Recombination protein Tid1p controls resolution of cohesin-dependent linkages in meiosis in Saccharomyces cerevisiae.

Kateneva AV, Konovchenko AA, Guacci V, Dresser ME - J. Cell Biol. (2005)

Model of Tid1p regulation of sister chromatid cohesion. Black and gray lines represent chromatids; black ovals represent centromeres. Dark gray spheres represent Mcd1p-dependent sister chromatid connections, and light gray spheres represent Rec8p-dependent connections. Spheres marked with black “hats” represent connections that are resistant to separase cleavage. Black arrows represent pulling forces of the spindle. Boxes indicate areas enlarged in the model. (1) Loading of Mcd1p occurs at a location that is permissive for DSBs. (2) Loading of additional factors marks the site for interhomologue recombination and renders Mcd1p and nearby Rec8p resistant to separase cleavage. (3) Remodeling/removal of cohesins by Tid1p results in local sister separation in an environment that promotes interaction of the broken chromatid with the homologue during repair. (4) In the absence of Tid1p, the loading of factors determining the fate of DSBs occurs normally, but local cohesion is not resolved, simultaneously creating an impediment for repair and persistent connections. Eventual inefficient dislodging of cohesins (for example, during resection or by Rad54p) allows the completion of recombination and results in a number of chiasmata that are flanked by areas of separase-resistant cohesion (or, in the absence of a DSB, separase-resistant connections alone). According to this model, the remodeling function of Tid1p in prophase would be promoted by but not dependent on DSB metabolism.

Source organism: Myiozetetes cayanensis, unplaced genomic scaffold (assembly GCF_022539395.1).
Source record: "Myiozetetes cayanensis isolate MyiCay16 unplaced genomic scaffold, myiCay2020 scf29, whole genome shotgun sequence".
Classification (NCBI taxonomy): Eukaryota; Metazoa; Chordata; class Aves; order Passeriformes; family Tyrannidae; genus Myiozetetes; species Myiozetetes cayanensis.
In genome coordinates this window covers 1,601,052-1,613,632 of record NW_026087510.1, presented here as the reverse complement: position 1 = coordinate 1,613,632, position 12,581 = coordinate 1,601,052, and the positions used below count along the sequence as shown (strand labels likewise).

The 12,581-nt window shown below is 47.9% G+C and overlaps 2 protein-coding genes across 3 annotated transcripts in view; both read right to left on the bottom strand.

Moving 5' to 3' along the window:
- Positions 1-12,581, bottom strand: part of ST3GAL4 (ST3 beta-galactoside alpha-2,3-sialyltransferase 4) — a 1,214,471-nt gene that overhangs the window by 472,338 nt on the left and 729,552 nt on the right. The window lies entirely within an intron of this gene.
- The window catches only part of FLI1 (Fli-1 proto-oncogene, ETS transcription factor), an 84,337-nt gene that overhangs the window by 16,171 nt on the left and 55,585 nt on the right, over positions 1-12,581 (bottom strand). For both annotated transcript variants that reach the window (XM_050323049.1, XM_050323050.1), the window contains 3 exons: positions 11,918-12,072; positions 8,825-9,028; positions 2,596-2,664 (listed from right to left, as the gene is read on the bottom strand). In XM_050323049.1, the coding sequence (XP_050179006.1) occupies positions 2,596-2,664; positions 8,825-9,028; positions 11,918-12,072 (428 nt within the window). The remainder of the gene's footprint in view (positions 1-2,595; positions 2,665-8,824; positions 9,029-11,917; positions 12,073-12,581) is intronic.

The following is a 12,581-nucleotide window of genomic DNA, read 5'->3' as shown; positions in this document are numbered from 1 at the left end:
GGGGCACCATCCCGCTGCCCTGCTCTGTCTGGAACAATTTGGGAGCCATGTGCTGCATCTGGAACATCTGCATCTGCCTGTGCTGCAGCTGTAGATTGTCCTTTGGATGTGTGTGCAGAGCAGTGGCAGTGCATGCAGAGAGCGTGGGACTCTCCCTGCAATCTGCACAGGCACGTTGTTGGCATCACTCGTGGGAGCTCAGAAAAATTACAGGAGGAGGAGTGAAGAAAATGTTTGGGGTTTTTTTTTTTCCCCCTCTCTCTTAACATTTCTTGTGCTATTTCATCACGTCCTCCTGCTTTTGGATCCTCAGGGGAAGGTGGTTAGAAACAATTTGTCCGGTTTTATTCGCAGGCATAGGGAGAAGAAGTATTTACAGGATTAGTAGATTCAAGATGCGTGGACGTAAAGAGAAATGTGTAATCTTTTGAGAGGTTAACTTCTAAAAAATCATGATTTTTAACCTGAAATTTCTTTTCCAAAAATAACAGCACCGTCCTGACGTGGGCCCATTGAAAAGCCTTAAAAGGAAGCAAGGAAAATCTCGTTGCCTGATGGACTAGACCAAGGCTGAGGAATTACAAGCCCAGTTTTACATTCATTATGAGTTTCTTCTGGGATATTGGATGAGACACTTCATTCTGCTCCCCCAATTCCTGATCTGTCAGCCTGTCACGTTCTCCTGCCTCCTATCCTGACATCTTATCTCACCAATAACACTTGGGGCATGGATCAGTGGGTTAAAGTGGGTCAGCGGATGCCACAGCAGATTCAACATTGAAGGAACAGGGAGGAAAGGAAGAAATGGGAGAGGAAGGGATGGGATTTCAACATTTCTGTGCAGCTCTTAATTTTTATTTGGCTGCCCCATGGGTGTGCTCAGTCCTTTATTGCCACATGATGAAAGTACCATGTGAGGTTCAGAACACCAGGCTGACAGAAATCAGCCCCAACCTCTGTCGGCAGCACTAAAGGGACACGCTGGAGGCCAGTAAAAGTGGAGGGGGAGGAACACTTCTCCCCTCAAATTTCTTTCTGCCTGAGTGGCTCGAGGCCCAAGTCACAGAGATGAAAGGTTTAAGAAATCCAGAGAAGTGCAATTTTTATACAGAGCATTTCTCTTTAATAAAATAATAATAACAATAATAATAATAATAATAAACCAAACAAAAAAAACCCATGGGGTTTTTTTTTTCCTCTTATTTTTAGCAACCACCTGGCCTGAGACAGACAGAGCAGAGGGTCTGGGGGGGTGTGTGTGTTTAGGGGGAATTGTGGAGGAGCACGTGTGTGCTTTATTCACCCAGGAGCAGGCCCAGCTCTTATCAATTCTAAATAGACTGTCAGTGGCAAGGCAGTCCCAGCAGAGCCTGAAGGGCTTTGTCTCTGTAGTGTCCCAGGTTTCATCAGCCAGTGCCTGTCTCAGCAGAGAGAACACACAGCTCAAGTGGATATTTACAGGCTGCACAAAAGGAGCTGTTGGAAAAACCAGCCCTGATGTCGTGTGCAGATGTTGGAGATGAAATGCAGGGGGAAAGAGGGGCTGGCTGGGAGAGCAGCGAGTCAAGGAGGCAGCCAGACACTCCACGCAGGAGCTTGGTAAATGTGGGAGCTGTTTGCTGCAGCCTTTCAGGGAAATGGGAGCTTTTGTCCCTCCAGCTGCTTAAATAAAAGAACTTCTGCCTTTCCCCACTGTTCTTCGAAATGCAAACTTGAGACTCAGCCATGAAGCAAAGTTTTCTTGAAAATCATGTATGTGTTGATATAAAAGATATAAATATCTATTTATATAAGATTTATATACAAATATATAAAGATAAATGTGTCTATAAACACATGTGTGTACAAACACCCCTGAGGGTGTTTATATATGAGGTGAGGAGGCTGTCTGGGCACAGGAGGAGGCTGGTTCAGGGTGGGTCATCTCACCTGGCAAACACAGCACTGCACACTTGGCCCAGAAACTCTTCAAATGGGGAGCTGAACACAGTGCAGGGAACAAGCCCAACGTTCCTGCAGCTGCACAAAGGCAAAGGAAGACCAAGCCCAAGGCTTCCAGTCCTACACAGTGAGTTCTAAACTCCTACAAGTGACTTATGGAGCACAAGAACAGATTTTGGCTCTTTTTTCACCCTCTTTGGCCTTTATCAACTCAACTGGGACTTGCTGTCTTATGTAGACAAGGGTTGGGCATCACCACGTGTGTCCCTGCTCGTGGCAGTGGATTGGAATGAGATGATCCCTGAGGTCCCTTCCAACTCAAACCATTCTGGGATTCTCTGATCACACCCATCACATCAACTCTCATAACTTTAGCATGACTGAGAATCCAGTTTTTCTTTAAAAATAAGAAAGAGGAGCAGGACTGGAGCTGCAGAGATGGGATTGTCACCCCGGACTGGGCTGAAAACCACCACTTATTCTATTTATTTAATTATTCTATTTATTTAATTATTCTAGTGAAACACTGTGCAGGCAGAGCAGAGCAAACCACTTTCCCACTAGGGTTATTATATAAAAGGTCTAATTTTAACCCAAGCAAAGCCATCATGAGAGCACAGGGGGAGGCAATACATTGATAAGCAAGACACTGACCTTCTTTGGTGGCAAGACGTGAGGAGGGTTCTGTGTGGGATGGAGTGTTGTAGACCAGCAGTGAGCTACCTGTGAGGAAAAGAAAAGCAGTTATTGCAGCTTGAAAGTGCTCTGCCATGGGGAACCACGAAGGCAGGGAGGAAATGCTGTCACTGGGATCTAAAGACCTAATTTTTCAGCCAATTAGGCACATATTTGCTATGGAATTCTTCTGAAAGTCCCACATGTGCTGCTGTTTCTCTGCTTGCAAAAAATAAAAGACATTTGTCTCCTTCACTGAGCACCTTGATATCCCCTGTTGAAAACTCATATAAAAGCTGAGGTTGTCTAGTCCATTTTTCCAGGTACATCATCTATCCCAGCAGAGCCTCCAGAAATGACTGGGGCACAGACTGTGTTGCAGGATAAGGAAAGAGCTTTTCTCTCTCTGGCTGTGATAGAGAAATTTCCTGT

© Copyright Policy
Related In: Results  -  Collection

Show All Figures
getmorefigures.php?uid=PMC2171180&req=5

fig9: Model of Tid1p regulation of sister chromatid cohesion. Black and gray lines represent chromatids; black ovals represent centromeres. Dark gray spheres represent Mcd1p-dependent sister chromatid connections, and light gray spheres represent Rec8p-dependent connections. Spheres marked with black “hats” represent connections that are resistant to separase cleavage. Black arrows represent pulling forces of the spindle. Boxes indicate areas enlarged in the model. (1) Loading of Mcd1p occurs at a location that is permissive for DSBs. (2) Loading of additional factors marks the site for interhomologue recombination and renders Mcd1p and nearby Rec8p resistant to separase cleavage. (3) Remodeling/removal of cohesins by Tid1p results in local sister separation in an environment that promotes interaction of the broken chromatid with the homologue during repair. (4) In the absence of Tid1p, the loading of factors determining the fate of DSBs occurs normally, but local cohesion is not resolved, simultaneously creating an impediment for repair and persistent connections. Eventual inefficient dislodging of cohesins (for example, during resection or by Rad54p) allows the completion of recombination and results in a number of chiasmata that are flanked by areas of separase-resistant cohesion (or, in the absence of a DSB, separase-resistant connections alone). According to this model, the remodeling function of Tid1p in prophase would be promoted by but not dependent on DSB metabolism.